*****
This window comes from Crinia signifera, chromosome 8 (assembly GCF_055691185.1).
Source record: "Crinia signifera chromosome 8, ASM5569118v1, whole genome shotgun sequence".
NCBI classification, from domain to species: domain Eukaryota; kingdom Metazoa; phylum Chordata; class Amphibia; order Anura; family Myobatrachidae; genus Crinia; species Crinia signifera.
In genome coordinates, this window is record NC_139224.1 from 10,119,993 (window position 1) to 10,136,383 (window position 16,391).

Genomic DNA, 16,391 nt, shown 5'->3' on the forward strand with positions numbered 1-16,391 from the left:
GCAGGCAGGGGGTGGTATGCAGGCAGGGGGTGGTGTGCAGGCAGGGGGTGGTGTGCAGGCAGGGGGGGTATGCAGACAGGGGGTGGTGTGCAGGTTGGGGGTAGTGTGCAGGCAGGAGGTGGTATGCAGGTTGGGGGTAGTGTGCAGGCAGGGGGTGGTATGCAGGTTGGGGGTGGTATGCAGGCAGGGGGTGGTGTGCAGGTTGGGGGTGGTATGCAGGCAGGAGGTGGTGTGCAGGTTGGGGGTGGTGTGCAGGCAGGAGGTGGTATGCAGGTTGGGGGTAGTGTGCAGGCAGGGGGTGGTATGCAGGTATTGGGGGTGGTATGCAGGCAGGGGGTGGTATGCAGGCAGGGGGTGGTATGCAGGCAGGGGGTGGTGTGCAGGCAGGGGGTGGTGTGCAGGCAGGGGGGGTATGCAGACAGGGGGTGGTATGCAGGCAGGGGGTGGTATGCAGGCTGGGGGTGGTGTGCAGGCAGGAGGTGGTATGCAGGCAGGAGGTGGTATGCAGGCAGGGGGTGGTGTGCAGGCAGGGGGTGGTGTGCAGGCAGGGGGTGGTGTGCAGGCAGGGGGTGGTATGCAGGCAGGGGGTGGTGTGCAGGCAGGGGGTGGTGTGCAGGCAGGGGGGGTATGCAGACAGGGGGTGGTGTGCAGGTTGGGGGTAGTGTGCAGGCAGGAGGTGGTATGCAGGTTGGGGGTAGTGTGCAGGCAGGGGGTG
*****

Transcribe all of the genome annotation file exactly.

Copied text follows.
This window comes from Crinia signifera, chromosome 8 (assembly GCF_055691185.1).
Source record: "Crinia signifera chromosome 8, ASM5569118v1, whole genome shotgun sequence".
NCBI classification, from domain to species: domain Eukaryota; kingdom Metazoa; phylum Chordata; class Amphibia; order Anura; family Myobatrachidae; genus Crinia; species Crinia signifera.
In genome coordinates, this window is record NC_139224.1 from 10,119,993 (window position 1) to 10,136,383 (window position 16,391).

Genomic DNA, 16,391 nt, shown 5'->3' on the forward strand with positions numbered 1-16,391 from the left:
GCAGGCAGGGGGTGGTATGCAGGCAGGGGGTGGTGTGCAGGCAGGGGGTGGTGTGCAGGCAGGGGGGGTATGCAGACAGGGGGTGGTGTGCAGGTTGGGGGTAGTGTGCAGGCAGGAGGTGGTATGCAGGTTGGGGGTAGTGTGCAGGCAGGGGGTGGTATGCAGGTTGGGGGTGGTATGCAGGCAGGGGGTGGTGTGCAGGTTGGGGGTGGTATGCAGGCAGGAGGTGGTGTGCAGGTTGGGGGTGGTGTGCAGGCAGGAGGTGGTATGCAGGTTGGGGGTAGTGTGCAGGCAGGGGGTGGTATGCAGGTATTGGGGGTGGTATGCAGGCAGGGGGTGGTATGCAGGCAGGGGGTGGTATGCAGGCAGGGGGTGGTGTGCAGGCAGGGGGTGGTGTGCAGGCAGGGGGGGTATGCAGACAGGGGGTGGTATGCAGGCAGGGGGTGGTATGCAGGCTGGGGGTGGTGTGCAGGCAGGAGGTGGTATGCAGGCAGGAGGTGGTATGCAGGCAGGGGGTGGTGTGCAGGCAGGGGGTGGTGTGCAGGCAGGGGGTGGTGTGCAGGCAGGGGGTGGTATGCAGGCAGGGGGTGGTGTGCAGGCAGGGGGTGGTGTGCAGGCAGGGGGGGTATGCAGACAGGGGGTGGTGTGCAGGTTGGGGGTAGTGTGCAGGCAGGAGGTGGTATGCAGGTTGGGGGTAGTGTGCAGGCAGGGGGTG